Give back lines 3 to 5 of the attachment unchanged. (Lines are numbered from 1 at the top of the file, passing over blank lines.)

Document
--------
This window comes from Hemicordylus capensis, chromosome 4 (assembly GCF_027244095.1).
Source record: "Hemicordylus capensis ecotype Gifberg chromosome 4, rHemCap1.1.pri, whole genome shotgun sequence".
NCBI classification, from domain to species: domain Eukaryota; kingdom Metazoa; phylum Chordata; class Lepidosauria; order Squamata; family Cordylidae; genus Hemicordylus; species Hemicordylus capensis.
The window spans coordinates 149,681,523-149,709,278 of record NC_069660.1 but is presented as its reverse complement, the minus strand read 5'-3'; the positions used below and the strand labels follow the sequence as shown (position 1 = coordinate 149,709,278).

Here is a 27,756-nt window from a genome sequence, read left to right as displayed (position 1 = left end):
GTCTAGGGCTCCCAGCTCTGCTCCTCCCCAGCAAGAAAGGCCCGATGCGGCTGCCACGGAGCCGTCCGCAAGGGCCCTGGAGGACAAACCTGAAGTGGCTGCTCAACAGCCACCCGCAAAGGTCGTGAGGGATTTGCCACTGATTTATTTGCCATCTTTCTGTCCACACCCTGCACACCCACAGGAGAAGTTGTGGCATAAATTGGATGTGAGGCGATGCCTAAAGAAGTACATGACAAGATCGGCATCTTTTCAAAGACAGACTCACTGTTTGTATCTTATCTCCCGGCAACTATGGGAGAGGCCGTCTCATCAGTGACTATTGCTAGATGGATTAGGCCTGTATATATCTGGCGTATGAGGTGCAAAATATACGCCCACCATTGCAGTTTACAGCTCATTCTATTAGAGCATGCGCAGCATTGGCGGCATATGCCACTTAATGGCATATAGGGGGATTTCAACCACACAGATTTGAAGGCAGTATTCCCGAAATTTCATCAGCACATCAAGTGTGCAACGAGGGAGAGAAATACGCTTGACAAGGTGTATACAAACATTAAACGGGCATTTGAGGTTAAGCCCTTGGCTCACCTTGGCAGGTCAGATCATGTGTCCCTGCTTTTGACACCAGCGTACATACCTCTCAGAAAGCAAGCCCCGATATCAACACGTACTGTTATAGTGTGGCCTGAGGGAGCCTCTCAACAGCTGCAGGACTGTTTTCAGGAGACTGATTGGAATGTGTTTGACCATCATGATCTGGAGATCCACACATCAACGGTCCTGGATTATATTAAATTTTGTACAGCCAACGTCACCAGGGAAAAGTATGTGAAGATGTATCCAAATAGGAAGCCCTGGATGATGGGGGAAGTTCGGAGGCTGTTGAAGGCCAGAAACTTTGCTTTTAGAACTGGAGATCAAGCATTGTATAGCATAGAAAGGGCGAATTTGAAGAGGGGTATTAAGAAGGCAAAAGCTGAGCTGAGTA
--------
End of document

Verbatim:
NCBI classification, from domain to species: domain Eukaryota; kingdom Metazoa; phylum Chordata; class Lepidosauria; order Squamata; family Cordylidae; genus Hemicordylus; species Hemicordylus capensis.
The window spans coordinates 149,681,523-149,709,278 of record NC_069660.1 but is presented as its reverse complement, the minus strand read 5'-3'; the positions used below and the strand labels follow the sequence as shown (position 1 = coordinate 149,709,278).

Here is a 27,756-nt window from a genome sequence, read left to right as displayed (position 1 = left end):